“You Be the Chemist” is an academic contest that encourages fifth- through eighth-grade students to explore important chemistry, science, technology, engineering and math concepts and their real world applications, said Copper Mill Elementary School gifted science teacher Aimee Perrodin.
“The challenge is a unique opportunity for a variety of community partners — schools, higher education, community groups and industry — to come together and show their support for STEM education,” said Perrodin.
Five Zachary students were chosen to compete at the regional level of “You Be the Chemist” held March 21 at LSU.
Sixth-grader Janae D’Arensbourg and fifth-grader Ian Pope represented Copper Mill while Northwestern Middle School’s Jon Clark Baker, Colt Crain and Summer Troth were each nominated by an eighth-grade science teacher.
“My two students were nominated to participate because we didn’t have a school-level competition like we will next year,” Perrodin said. “We found out about the competition a week before the event, and because there were no representatives from Zachary, Copper Mill and Northwestern Middle were given the opportunity to compete in hopes of sparking interest in all our students and to see what the overall experience was like.”
Northwestern Middle science teacher Lisa McGehee said she met with her students twice to help get them prepared and to answer any questions they had.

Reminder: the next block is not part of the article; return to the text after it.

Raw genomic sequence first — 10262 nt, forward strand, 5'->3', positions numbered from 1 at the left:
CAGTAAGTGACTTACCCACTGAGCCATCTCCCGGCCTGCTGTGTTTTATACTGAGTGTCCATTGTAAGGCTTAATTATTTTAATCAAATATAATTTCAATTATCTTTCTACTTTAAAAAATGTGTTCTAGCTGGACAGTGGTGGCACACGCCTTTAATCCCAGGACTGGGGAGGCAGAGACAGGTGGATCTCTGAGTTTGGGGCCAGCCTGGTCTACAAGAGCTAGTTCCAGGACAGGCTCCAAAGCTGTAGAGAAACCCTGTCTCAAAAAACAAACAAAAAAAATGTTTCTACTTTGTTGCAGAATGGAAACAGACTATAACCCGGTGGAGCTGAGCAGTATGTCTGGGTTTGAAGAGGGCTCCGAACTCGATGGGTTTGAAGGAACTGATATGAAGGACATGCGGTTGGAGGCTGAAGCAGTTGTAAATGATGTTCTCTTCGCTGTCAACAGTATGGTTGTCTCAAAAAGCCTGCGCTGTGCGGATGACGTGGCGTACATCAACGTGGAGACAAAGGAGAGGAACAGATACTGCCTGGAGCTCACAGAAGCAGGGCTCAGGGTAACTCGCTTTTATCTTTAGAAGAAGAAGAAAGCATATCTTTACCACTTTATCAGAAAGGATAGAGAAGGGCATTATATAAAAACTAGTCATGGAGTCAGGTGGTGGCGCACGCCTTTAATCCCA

The students were given a 96-page study guide from LSU sponsors and had a week to prepare. Challenge content aligns to the Next Generation Science Standards and includes science concepts covered in many state assessments, such as the scientific method; properties of matter; chemical formulas and equations; and chemistry in the human body.
At the challenge, participants answered questions in a quiz bowl format using a handheld device and were scored as an entire group, ranking the students on percentage of correct answers.
“You Be the Chemist” included seven rounds with the top three or four students advancing to the state competition.
D’Arensbourg and Pope studied for the competition in their spare time while also preparing for the first phase of PARCC testing and made it to the third and fourth rounds.
“I’m extremely proud of them,” Perrodin said.
Crain made it to the final round, finishing third overall, while Troth finished in the top 11 and Baker in the top 16.
“This was the first time any of our students competed in this competition, and they did a great job representing NMS,” said McGehee. “We are very proud of all our participants.”
Crain advances to the state challenge April 25 at LSU where he will represent Zachary and NMS.